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Cornbread Chapter

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    The Eskimo people have over two hundred words for "snow."  Down South, there are almost that many cornbread recipes.  This is not a non sequitur.

2 c. cornmeal   
1 tsp. soda   
1 tsp. salt   
2 eggs, beaten
2 c. buttermilk
1/2 c. oil
    Mix together first three ingredients; mix eggs with buttermilk and oil.  Add egg mixture to cornmeal mixture, stirring only enough to combine well.  Bake in a greased  9" iron skillet, at 450F for 25 minutes.

1 c. flour   
1 T sugar   
3/4 tsp. salt   
5 tsp. baking powder
1 c. yellow cornmeal
1/2 stick butter, melted   
1 c. milk
2 eggs, lightly beaten
    Sift together flour, sugar, salt and baking powder.  Stir in cornmeal.  Mix melted butter and milk; stir in lightly beaten eggs.  Pour into dry ingredients and mix well.  Bake at 425F in a greased 8" iron skillet or a baking pan, 25 minutes, until risen and browned on top.  Cool on cake rack.

2 c. cornmeal   
1 1/2 tsp. salt   
1 tsp. soda
2 c. buttermilk
2 eggs, beaten
1 T oil
    Sift together cornmeal, salt and soda; stir in remaining ingredients.  Bake in a 9" iron skillet at 400F for about 25 minutes.

1/4 cup oil
2 cups ground yellow cornmeal
1/2 cup flour
1 tablespoon sugar 
1 tablespoon baking powder     
1 teaspoon salt
1/2 teaspoon baking soda
2 cups buttermilk
2 eggs, lightly beaten
2 tablespoons butter, melted
2 cups corn kernels
    Preheat the oven to 450° F. Pour the vegetable oil into a well-seasoned skillet and place in the oven. Heat until the oil is very hot, then remove the pan from the oven and pour off any excess oil.
    Sift together the cornmeal, flour, sugar, baking powder, salt, and baking soda. Stir in the buttermilk, eggs, and butter until just mixed. Add the corn kernels and stir to blend.
    Pour the batter into the skillet and return to the oven. Reduce the temperature to 400° F. Bake until golden brown and a toothpick inserted into the center comes out clean. Cool on a wire rack for 5 minutes, then invert onto a plate and cut into wedges.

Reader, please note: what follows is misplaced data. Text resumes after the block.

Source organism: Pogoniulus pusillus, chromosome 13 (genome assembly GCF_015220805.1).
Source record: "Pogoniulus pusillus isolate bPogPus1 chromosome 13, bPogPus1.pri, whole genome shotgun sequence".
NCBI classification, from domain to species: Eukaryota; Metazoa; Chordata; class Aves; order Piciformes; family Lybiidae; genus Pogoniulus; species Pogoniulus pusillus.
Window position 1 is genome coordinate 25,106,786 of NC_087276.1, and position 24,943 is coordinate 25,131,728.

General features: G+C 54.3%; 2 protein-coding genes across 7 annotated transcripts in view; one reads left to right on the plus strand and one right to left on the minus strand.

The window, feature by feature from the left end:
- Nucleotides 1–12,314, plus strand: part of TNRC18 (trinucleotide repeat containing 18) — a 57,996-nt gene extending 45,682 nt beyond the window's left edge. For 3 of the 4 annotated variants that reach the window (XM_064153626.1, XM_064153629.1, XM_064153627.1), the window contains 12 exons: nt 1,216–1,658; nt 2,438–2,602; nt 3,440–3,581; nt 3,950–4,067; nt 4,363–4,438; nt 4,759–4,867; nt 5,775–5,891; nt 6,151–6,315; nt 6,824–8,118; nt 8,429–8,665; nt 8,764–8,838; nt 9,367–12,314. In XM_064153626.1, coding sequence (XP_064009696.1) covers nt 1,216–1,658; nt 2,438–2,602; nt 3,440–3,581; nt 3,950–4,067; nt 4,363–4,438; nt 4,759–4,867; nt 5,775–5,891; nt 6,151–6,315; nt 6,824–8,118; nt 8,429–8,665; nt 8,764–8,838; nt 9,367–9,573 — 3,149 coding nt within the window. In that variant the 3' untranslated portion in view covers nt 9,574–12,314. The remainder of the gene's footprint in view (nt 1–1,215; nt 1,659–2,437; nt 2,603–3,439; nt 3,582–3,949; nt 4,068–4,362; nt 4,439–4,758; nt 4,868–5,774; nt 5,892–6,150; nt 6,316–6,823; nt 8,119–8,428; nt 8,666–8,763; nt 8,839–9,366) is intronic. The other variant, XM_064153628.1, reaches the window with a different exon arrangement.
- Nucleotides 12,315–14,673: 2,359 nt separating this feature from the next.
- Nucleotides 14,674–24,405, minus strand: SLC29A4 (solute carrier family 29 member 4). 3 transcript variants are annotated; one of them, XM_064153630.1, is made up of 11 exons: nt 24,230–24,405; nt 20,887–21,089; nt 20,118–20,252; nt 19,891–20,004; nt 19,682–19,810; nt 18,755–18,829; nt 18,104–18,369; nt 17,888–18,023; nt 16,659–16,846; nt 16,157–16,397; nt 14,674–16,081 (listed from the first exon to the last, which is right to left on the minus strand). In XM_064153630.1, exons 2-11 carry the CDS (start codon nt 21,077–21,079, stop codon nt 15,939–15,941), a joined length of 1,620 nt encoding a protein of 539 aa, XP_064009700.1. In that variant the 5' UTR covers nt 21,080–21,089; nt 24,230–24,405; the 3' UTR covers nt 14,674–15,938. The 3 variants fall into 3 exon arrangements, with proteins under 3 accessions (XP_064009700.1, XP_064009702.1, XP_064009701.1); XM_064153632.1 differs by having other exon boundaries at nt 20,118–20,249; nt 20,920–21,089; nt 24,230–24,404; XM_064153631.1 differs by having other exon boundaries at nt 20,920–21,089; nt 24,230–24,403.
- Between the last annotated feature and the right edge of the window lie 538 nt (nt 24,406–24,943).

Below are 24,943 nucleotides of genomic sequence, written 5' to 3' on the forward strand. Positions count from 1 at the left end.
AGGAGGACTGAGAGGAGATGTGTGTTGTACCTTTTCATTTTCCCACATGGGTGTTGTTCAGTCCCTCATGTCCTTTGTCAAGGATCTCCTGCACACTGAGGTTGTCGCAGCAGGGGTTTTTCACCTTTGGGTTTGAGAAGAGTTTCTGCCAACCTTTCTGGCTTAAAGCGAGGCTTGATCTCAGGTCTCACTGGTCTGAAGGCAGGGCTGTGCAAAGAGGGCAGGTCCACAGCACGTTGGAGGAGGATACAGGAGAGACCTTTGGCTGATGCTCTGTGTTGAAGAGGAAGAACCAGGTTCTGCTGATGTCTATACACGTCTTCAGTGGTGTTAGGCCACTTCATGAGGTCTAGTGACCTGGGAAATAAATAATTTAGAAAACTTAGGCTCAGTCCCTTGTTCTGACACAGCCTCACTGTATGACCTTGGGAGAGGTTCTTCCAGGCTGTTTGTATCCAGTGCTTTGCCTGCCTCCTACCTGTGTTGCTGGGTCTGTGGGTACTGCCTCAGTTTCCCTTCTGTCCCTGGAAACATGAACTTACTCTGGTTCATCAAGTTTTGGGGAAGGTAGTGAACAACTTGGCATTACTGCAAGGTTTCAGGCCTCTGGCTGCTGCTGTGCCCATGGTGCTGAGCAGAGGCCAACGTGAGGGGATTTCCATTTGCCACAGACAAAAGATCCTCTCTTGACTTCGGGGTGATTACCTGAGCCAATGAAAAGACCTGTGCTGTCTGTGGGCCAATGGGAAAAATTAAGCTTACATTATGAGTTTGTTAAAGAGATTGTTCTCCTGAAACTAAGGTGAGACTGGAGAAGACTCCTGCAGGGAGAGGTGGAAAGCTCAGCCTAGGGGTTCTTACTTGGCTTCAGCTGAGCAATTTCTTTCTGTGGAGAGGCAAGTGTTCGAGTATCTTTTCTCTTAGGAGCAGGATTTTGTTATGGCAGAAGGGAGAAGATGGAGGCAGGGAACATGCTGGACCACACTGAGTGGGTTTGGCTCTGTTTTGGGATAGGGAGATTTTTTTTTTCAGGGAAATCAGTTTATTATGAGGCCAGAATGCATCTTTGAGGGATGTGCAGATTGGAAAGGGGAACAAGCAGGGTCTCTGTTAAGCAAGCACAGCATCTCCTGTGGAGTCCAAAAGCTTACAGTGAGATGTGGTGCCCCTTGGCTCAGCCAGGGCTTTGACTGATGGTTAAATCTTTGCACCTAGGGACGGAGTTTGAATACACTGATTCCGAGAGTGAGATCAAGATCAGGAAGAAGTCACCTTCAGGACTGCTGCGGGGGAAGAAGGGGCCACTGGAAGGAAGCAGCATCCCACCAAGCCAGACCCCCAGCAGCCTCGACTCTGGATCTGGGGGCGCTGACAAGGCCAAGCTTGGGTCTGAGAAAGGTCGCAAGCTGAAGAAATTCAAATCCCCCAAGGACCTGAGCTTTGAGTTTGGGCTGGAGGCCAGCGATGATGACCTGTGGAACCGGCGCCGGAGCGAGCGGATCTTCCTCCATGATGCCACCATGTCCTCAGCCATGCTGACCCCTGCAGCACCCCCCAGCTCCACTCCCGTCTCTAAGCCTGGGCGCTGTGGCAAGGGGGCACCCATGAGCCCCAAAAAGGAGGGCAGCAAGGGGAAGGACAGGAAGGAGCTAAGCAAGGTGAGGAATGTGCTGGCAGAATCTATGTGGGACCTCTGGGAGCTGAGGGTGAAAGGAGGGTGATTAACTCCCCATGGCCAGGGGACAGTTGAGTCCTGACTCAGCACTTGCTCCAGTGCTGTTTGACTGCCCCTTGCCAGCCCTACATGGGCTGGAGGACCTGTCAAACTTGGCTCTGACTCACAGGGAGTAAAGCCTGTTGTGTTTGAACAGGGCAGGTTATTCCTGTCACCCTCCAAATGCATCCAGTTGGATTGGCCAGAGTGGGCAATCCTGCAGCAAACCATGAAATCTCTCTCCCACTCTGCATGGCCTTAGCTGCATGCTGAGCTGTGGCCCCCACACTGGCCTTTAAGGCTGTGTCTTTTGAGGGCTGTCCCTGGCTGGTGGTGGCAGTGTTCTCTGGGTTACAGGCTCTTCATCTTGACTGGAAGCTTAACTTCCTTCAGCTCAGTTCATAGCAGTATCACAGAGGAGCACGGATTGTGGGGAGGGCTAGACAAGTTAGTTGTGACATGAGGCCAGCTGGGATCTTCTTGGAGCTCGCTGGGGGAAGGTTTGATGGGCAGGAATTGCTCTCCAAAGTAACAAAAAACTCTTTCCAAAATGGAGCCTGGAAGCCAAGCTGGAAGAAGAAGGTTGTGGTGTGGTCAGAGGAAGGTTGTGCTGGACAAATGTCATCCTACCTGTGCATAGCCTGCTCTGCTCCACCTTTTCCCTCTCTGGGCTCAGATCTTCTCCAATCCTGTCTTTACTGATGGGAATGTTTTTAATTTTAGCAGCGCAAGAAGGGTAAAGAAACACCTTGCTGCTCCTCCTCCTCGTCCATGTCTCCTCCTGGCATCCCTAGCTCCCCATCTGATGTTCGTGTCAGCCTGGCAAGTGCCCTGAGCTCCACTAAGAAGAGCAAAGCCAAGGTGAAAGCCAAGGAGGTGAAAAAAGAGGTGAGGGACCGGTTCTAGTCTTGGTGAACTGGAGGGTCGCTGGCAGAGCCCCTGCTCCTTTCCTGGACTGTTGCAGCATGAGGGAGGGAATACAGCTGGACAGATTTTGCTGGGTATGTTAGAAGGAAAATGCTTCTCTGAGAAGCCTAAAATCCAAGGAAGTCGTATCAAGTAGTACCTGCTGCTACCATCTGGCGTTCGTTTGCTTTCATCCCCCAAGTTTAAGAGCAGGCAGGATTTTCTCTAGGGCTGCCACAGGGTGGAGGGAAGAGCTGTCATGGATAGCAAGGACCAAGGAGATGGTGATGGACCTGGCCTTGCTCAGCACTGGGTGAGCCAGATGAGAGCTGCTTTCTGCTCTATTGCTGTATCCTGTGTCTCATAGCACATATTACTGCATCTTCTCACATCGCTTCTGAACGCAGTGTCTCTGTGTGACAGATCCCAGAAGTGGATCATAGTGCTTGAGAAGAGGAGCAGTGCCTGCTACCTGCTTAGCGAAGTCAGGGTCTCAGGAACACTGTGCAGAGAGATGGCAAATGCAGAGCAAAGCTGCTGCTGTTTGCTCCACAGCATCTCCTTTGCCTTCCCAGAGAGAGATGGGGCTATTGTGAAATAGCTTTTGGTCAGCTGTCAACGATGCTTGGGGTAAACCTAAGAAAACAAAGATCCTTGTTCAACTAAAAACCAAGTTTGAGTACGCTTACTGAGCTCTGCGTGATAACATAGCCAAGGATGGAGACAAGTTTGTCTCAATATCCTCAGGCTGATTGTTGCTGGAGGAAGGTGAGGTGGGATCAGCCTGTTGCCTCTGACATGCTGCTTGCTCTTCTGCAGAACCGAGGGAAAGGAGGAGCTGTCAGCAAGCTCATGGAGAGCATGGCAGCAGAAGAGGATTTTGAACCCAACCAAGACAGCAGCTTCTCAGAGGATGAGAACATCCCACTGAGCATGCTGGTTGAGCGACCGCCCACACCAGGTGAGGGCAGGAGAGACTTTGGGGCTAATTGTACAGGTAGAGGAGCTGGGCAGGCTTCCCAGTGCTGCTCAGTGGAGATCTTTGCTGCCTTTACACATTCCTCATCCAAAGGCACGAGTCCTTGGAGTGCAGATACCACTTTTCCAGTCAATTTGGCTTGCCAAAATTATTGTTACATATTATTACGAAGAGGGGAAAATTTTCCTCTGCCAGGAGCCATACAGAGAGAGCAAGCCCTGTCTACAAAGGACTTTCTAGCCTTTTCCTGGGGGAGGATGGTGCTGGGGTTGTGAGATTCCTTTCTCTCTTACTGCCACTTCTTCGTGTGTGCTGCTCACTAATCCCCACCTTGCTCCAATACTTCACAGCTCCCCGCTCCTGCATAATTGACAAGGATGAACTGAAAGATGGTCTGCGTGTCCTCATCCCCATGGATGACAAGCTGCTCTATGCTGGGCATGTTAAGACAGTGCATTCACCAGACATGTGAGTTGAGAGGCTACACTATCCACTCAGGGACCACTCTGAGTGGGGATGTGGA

1 (10 oz.) pkg. chopped broccoli 2 (8 1/2 oz.) boxes Jiffy
Cornbread mix
4 eggs     
1 onion, chopped and sautéed 
2 sticks melted butter
1 sm. carton cottage cheese 
2 T sugar
    Boil broccoli and drain.  Mix all ingredients together.  Pour in 9 x 13" greased dish or pan.  Bake at 350F for 40 - 50 minutes until golden brown.

2 ½ c. flour
1 c. yellow cornmeal
¾ c. sugar
1 tsp. baking soda
4tsp. baking powder
1 tsp. salt
1 tsp. sage
16 oz. sour cream
1 (12 oz.) can whole-kernel corn, with its liquid
1 (4 oz.) can chopped green chilis, drained
1 c. pine nuts
¼ c. canola oil
¼ c. milk
2 eggs
    Mix together first seven ingredients. In another bowl, mix together remaining ingredients. Add sour cream mixture to flour mixture, stirring only until combined.
    Bake in greased 13"x9" pan, 375F, 25-30 minutes, until center test done.

1 pkg. vegetarian. sausage   
2 T olive oil
3 green onions, chopped 
1 1/2 c. biscuit mix   
1 c. cornmeal   
1 c. grated Longhorn cheese
3/4 c. milk
1/2 c. chunky picante sauce
1 egg, slightly beaten 
2 tsp. hot pepper sauce
1 jalapeno pepper, seeded and chopped
    Be very careful in handling the jalapeno pepper; they can be dangerous.  Heat up  the sausage in oil, crumbling it up -- don't overcook.  Drain  and add onion; cook a few moments more.  Drain again, and place in a large bowl.  Add remaining ingredients, mixing well.  Bake in greased 7 x 11" pan, at 400 F for about 25 minutes.  Cool on wire rack 20 minutes before cutting.

SPOON BREAD  (Low Cholesterol)
1 T sugar
1 tsp. salt
2 c. corn meal   
2 c. hot water
2 c. buttermilk   
1 tsp. soda
4 egg whites
    Use a glass bowl for mixing.  Mix the sugar and salt into the meal, then add the hot water.  Add the buttermilk in which the soda has been dissolved.  (The soda can be dissolved in a little hot water, and the buttermilk added to it.)  Lastly, add the well beaten egg whites.
    Bake in a 9 x 13" pan which has been coated with non-stick cooking spray, 30 - 40 minutes at 375F.  If two pans are cooked at a time cooking time should be increased.
    Use of more  liquids will produce a "mushier" bread.

1 c. stone-ground cornmeal 
3/4 cup unbleached flour 
2 tsp. baking powder   
1/2 tsp. salt
2 extra-lg. eggs
1 c. milk
3 T oil
3/4 c. grated cheddar   
1 c. corn kernels
1/4 c. calendula petals